Sir Salman’s son Zafar said his father’s ‘usual feisty & defiant sense of humour remains intact’ despite ‘life-changing injuries’. Ms Griffiths declined to comment last night.
Chairman of a British-based Islamic Human Rights Commission — that has has received more than £1.4 million in charity cash — praised the fatwa on Sir Salman Rushdie less than a year ago
By Max Aitchison for The Mail on Sunday
The chairman of a British-based human rights organisation which has received over £1.4 million in charity cash praised the fatwa on Sir Salman Rushdie less than a year ago, The Mail on Sunday can reveal.
Massoud Shadjareh, founder and chairman of the controversial Islamic Human Rights Commission (IHRC), spoke fondly of the death sentence imposed on the writer in 1989 following the publication of his novel The Satanic Verses.
Massoud Shadjareh, founder and chairman of the controversial Islamic Human Rights Commission (IHRC)
The IHRC, which has been described by former Labour leader Jeremy Corbyn as representing ‘all that’s best in Islam’, is closely aligned with Iran and its leaders have previously declared the West as ‘the enemy’.
It has shown support for terrorists detained in the UK and the US, including hate preacher Abu Hamza.
Addressing an Islamophobia conference last December, Mr Shadjareh said: ‘I am old enough to remember what was happening at the time of the Rushdie affair.
We weren’t organised as a Muslim community. We didn’t even have any huge national umbrella organisations.
‘But ordinary Muslims from all different backgrounds, even those who were not fully practicing, they came with the understanding that this was wrong and they supported the fatwa against this.’
Mr Shadjareh, 70, has previously described Iran’s infamous supreme leader Ayatollah Khomeni, who issued the fatwa, as a ‘torch of light for the whole of mankind’.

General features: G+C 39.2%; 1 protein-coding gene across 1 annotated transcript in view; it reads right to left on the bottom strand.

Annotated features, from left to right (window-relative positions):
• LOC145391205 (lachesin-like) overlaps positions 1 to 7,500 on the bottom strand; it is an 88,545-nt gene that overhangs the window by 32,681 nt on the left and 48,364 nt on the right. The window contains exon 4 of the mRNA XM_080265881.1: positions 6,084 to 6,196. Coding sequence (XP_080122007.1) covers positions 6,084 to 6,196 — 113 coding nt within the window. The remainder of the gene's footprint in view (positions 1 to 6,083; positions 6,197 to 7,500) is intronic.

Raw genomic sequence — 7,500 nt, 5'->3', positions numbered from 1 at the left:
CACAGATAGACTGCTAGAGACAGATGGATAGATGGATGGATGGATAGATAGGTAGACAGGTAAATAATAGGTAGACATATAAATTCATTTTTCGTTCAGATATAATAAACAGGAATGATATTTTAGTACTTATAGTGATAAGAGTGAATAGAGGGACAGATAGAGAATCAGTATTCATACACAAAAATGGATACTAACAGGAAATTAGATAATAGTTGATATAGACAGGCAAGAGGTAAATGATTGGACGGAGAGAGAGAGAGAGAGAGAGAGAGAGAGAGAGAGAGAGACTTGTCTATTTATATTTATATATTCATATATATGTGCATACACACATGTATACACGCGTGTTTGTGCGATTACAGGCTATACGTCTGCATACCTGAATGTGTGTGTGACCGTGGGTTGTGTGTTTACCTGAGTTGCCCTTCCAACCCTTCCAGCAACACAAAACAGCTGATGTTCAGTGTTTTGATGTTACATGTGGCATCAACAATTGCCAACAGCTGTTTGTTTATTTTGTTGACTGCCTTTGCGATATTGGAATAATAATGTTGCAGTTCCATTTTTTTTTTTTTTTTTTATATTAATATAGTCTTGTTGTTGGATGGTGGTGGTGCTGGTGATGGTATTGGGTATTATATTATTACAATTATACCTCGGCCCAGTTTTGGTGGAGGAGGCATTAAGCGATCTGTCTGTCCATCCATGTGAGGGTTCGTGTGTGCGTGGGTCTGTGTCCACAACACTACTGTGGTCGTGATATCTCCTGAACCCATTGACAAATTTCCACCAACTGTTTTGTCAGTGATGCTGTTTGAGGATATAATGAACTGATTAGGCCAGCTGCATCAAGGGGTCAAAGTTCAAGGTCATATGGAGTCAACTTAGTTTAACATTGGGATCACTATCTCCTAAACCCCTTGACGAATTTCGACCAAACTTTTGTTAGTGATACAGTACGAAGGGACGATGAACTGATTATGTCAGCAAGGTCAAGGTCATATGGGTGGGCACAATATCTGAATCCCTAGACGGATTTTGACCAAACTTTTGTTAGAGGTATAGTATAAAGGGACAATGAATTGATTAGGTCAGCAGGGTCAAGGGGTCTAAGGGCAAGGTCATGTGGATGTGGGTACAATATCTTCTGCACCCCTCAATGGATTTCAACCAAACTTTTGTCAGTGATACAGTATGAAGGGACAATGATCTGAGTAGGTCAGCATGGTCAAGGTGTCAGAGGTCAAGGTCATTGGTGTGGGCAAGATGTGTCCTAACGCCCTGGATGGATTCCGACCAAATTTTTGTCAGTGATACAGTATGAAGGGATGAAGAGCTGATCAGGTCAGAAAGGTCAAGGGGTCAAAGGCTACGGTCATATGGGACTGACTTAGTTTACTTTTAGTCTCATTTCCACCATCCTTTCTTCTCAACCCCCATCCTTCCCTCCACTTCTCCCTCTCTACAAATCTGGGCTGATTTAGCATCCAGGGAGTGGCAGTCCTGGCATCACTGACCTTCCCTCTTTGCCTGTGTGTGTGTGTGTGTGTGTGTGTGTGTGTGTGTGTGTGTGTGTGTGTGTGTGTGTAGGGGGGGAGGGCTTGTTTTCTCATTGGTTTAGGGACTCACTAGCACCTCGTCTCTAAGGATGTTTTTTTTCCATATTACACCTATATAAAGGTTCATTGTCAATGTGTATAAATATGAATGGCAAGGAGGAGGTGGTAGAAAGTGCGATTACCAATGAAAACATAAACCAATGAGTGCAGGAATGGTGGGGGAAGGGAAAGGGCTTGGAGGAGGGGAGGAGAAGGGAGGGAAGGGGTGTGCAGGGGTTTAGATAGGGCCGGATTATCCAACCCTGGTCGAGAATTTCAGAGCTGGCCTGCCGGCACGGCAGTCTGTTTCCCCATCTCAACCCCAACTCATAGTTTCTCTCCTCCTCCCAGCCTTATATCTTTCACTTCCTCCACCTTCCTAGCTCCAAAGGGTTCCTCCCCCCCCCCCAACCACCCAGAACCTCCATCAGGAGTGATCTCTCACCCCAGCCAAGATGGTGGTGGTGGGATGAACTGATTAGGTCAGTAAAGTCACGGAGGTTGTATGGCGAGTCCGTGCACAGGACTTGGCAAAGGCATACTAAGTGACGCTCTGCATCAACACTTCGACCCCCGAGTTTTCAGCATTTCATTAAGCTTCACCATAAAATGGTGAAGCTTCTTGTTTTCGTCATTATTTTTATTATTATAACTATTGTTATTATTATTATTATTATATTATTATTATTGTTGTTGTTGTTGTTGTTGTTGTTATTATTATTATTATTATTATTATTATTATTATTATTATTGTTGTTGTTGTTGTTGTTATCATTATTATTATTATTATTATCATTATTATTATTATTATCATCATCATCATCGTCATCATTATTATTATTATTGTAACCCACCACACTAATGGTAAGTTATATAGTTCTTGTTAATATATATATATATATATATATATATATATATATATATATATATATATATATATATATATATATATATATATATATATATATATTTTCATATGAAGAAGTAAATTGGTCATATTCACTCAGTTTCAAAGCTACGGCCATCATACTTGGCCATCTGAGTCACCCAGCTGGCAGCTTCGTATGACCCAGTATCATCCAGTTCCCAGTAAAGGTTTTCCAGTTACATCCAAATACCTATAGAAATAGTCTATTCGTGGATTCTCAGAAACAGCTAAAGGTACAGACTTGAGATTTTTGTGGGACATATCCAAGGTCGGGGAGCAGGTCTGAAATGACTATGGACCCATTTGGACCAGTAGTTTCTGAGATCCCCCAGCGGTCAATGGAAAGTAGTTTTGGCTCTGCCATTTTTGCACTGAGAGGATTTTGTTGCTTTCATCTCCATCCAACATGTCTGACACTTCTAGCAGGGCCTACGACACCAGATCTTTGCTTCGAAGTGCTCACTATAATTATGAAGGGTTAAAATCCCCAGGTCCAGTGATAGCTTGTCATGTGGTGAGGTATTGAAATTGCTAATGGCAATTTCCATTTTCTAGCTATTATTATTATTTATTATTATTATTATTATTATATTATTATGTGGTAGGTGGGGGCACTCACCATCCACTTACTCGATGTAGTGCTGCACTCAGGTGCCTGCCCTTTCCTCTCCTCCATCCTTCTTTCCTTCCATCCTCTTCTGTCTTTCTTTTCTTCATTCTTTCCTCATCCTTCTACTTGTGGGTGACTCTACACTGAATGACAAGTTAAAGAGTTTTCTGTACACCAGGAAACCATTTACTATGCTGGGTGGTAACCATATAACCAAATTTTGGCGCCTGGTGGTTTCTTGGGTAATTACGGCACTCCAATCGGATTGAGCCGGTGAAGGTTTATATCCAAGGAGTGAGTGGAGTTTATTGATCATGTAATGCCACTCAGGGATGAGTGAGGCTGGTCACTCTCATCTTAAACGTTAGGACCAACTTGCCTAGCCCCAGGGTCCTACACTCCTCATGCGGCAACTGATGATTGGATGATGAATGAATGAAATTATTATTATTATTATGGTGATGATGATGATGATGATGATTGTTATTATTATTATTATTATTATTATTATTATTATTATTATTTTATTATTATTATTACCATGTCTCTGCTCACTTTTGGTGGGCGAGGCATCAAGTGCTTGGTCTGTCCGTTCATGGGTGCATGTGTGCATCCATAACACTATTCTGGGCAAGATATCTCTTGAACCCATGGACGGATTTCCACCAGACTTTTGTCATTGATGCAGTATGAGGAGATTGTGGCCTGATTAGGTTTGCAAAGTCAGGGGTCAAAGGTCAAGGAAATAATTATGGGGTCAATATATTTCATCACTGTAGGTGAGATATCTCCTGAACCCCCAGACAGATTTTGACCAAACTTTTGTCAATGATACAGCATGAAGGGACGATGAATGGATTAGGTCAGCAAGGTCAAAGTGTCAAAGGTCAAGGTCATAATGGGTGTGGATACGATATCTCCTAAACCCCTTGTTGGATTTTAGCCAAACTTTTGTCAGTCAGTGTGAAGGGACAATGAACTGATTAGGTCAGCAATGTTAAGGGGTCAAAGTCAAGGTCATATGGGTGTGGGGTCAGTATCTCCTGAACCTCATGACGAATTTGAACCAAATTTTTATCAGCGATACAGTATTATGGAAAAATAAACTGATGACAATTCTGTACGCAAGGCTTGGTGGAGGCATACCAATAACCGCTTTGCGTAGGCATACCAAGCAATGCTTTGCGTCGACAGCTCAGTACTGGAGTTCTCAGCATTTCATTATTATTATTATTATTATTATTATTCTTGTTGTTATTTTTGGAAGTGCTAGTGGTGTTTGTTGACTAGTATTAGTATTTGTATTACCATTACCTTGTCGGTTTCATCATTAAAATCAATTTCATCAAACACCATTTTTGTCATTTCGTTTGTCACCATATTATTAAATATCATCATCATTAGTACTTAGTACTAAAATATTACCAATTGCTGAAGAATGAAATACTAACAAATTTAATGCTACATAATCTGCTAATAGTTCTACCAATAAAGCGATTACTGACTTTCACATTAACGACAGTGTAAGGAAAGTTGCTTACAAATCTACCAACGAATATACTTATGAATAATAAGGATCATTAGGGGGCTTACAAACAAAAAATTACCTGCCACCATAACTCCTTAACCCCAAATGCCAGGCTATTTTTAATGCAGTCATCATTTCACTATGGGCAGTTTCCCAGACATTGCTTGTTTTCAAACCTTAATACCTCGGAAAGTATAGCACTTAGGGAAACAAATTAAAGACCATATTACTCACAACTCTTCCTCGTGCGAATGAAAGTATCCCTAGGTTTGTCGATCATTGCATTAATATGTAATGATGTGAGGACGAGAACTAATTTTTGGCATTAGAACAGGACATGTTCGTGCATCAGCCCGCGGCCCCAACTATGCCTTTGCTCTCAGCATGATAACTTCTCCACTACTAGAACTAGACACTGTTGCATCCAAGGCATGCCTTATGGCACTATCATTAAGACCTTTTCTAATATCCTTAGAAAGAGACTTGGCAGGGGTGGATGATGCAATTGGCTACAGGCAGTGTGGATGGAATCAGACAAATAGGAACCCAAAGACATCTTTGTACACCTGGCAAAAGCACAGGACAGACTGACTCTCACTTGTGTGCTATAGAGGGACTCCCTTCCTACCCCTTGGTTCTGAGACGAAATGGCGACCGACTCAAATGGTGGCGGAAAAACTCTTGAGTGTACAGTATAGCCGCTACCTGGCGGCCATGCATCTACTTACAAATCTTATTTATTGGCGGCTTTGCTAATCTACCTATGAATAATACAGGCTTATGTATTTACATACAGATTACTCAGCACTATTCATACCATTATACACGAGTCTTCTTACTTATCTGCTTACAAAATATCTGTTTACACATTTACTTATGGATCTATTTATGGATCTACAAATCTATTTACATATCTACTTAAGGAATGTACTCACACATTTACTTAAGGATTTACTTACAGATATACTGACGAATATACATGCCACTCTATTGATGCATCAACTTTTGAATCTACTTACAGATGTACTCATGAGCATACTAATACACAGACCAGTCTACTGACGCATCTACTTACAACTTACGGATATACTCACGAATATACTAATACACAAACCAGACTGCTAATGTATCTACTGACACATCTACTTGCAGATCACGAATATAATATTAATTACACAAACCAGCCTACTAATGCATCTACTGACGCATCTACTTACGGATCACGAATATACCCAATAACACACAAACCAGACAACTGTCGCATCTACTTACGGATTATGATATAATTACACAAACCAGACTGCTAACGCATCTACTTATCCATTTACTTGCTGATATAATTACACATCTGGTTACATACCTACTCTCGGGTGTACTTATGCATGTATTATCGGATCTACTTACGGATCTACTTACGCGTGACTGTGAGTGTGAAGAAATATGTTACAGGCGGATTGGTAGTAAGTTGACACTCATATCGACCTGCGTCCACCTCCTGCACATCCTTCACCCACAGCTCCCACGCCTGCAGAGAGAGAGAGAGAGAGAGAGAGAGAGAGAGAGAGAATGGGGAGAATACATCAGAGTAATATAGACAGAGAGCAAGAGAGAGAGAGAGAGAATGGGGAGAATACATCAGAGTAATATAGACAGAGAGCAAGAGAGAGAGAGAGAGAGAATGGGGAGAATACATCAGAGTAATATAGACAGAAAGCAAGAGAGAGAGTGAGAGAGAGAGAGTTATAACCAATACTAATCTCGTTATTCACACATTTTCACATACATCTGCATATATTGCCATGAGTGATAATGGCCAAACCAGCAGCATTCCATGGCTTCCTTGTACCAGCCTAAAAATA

The IHRC is primarily funded by its charitable arm, the Islamic Human Rights Commission Trust, which shares the same address in Wembley, North London.
The charity has funnelled more than £1.4 million in donations to the IHRC and has benefited from over £300,000 in taxpayer-funded gift aid donations over the last six years.
The IHRC Trust charity also received over £20,000 in Government grants during the pandemic.
The Charity Commission conducted a two-year investigation into the relationship between the IHRC and its trust, but did not order any changes.
The IHRC also organises the annual Al Quds march in London, at which many attendees wave the flag of Hezbollah, the Iran-backed Lebanese terror group outlawed by the Home Secretary in 2019.
In 2020, Mr Shadjareh spoke at a vigil held for the Iranian general Qasem Soleimani after he was killed by the US.
He said: ‘We work hard to make sure there will be many, many more Qasem Soleimanis. We aspire to become like him.’
He has also backed ex-Labour leader Jeremey Corbyn’s Peace and Justice Project.
Sir Salman suffered a damaged liver as well as severed nerves in an arm and eye injuries in the ferocious attack in New York last weekend.
His alleged attacker, Hadi Matar, praised the Ayatollah in an interview from prison last week and described Sir Salman was ‘someone who attacked Islam’.
Iran’s infamous supreme leader Ayatollah Khomeni, who issued the fatwa
Mr Matar, 24, has pleaded not guilty to the attack.
Dr Alan Mendoza, executive director of the Henry Jackson Society, said: ‘The IHRC is a concerning organisation that has given its support to numerous controversial and dangerous causes over the years.
‘Its chairman now being linked to pro-Rushdie fatwa rhetoric merely reinforces the idea that whatever the division of its structure, no government funding should be directed to it.’
A report published by the Henry Jackson society in 2019 concluded that the IHRC is an ‘institutionally pro-terrorist and anti-Semitic organisation’.
Last night, Mr Shadjareh refused to condemn the recent attack on Sir Salman.
Mr Shadjareh refused to condemn the recent attack on Sir Salman
He said: ‘It seems The Mail on Sunday does not understand the talk I gave in December 2021 or more broadly the issues around the ‘fatwa’ and the Muslim community’s response to it.
‘In the spirit of honesty, openness and inquiry I suggest they organise an event where I and maybe one of their contributors such as Peter Hitchens can have a discussion about the affair, and what Muslims in general and I in particular feel about the matter.’